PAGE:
"The background to decisions that influenced the fate of the world; required reading for everyone who wants to understand how the thinking of a great strategist inspired and shaped changes in the global policies of the most powerful superpower." --Adam Daniel Rotfeld, former foreign minister of Poland"This is a colorful story about a fascinating man--big politics, big characters, and real emotion. As I read this book I felt more and more furious. After all, I had been in Washington. Why did it never enter my mind to write a book about Brzezinski? Too late. Andrzej Lubowski has written what needed to be written, the way it needed to be written." --Tomasz Lis, editor-in-chief of Newsweek (Poland) and former Washington correspondent for Polish TV "This book shows us what international politics would have looked like if America had not had Brzezinski." --Stefan Bratkowski, writer, honorary president of the Society of Polish Journalists "Excellent--written in lively prose and full of anecdotes, yet fully documented and grounded in reality, it reads effortlessly." --Newsweek (Poland)
“Kissinger opted for a strategy of accommodation with Moscow, while Brzezinski, claiming that the very nature of Soviet ideology and policies prevents stability, sought strategies for undermining the Soviet system. . . . In retrospect, Brzezinski was proven right and Kissinger was wrong.” —Shlomo Avineri in the preface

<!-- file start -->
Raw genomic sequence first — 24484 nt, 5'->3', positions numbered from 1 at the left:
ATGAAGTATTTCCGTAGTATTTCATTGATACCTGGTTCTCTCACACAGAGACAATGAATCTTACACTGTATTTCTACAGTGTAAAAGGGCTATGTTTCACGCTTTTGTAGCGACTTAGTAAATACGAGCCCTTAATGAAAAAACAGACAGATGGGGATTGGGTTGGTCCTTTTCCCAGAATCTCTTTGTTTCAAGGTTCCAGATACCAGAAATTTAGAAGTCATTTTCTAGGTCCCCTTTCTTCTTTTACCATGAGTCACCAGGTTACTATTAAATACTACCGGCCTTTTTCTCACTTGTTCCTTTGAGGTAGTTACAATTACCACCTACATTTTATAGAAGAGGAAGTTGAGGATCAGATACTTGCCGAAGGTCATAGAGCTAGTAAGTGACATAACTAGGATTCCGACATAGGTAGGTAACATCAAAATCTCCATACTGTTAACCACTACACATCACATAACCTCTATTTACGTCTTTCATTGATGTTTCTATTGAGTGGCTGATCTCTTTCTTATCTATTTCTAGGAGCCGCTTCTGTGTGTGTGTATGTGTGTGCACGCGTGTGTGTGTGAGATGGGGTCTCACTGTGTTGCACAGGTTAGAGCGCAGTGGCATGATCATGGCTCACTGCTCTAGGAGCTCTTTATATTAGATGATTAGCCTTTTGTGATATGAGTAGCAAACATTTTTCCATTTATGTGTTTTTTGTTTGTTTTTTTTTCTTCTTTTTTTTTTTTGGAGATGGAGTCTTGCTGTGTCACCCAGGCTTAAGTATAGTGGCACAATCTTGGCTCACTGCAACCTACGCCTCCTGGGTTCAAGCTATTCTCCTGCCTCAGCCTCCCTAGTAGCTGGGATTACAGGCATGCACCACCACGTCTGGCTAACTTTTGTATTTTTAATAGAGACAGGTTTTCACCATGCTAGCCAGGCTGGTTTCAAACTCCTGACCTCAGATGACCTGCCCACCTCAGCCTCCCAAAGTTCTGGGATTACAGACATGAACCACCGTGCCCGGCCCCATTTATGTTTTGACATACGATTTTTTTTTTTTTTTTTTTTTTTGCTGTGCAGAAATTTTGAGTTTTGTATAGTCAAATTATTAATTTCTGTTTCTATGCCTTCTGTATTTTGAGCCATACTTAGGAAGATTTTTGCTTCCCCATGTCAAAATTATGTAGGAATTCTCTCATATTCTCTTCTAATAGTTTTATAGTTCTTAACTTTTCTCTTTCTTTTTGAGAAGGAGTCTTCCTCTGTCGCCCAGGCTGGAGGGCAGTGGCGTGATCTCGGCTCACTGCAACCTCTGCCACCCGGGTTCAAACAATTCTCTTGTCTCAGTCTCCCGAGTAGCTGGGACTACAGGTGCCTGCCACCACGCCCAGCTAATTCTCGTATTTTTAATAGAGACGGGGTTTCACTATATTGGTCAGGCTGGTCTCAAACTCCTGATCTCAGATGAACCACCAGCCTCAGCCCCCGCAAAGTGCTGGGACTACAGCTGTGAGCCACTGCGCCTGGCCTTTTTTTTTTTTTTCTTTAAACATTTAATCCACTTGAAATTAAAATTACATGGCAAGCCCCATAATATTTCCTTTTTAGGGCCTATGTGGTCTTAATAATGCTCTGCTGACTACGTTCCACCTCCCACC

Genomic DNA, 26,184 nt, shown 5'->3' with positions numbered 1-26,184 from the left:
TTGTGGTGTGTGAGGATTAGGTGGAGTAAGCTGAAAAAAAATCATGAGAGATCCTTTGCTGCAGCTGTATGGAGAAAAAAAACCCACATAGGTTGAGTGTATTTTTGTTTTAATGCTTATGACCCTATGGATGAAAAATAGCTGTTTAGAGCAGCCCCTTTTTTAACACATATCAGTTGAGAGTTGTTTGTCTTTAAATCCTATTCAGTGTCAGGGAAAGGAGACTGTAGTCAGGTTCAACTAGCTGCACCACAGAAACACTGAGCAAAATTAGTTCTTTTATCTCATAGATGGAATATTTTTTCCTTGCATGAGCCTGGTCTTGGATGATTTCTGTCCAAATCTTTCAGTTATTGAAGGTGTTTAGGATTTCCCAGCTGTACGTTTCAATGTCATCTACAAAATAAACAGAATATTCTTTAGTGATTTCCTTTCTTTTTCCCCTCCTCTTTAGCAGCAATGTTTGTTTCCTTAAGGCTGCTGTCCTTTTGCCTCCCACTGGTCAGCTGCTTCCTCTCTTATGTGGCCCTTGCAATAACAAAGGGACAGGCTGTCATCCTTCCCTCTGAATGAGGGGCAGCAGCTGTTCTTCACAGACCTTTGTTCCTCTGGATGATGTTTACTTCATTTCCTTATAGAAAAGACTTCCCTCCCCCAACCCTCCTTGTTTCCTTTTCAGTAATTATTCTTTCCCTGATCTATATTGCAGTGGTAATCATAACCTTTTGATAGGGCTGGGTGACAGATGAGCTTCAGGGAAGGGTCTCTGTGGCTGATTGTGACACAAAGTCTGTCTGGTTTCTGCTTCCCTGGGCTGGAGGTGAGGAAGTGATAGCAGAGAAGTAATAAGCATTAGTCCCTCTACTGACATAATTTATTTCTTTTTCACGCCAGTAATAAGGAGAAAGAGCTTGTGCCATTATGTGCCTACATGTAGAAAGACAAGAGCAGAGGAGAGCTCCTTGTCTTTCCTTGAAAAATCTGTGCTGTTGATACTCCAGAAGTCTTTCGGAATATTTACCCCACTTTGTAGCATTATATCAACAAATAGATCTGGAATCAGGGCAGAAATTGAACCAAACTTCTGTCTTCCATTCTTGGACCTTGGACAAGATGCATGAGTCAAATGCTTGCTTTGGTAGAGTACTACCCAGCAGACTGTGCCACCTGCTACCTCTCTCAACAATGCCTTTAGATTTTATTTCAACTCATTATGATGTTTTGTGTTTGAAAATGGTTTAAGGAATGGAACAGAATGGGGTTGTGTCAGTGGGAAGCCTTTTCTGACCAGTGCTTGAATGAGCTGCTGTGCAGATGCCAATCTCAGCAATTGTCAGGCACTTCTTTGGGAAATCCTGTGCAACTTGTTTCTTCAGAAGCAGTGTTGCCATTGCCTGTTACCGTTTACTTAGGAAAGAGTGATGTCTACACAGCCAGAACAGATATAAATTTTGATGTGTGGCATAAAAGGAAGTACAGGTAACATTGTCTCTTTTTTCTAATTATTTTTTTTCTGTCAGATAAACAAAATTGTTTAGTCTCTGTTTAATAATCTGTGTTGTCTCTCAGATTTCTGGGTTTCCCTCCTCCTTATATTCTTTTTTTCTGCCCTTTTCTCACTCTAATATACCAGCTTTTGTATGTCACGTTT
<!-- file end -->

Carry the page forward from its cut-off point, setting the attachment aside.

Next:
Zbigniew Brzezinski, widely regarded as a key actor in the last half-century of American foreign policy, remains a high-profile commentator on current events and an influential critic of some policies of subsequent administrations. His intellect and eloquent wit have made him an irreplaceable and controversial part of the American scene. He continues to fascinate historians, journalists, and conspiracy theorists.
This is not a conventional doorstop biography. Instead, Zbig focuses on Brzezinski’s critical and underappreciated contribution to the collapse of the Soviet Union—his lifelong mission.
Utterly free of illusions about the nature of Communist power, Brzezinski advocated “peaceful engagement” as the best tactic for exploiting systemic Soviet vulnerabilities. His stand on human rights and his tutelage of and influence on President Jimmy Carter had a profound effect on the course of the Cold War.
Zbig also compares Brzezinski with his Harvard rival, Henry Kissinger—a strong proponent of realpolitik. Brilliant as Kissinger is, he did little to change American perceptions of the world in a lasting way. Brzezinski did.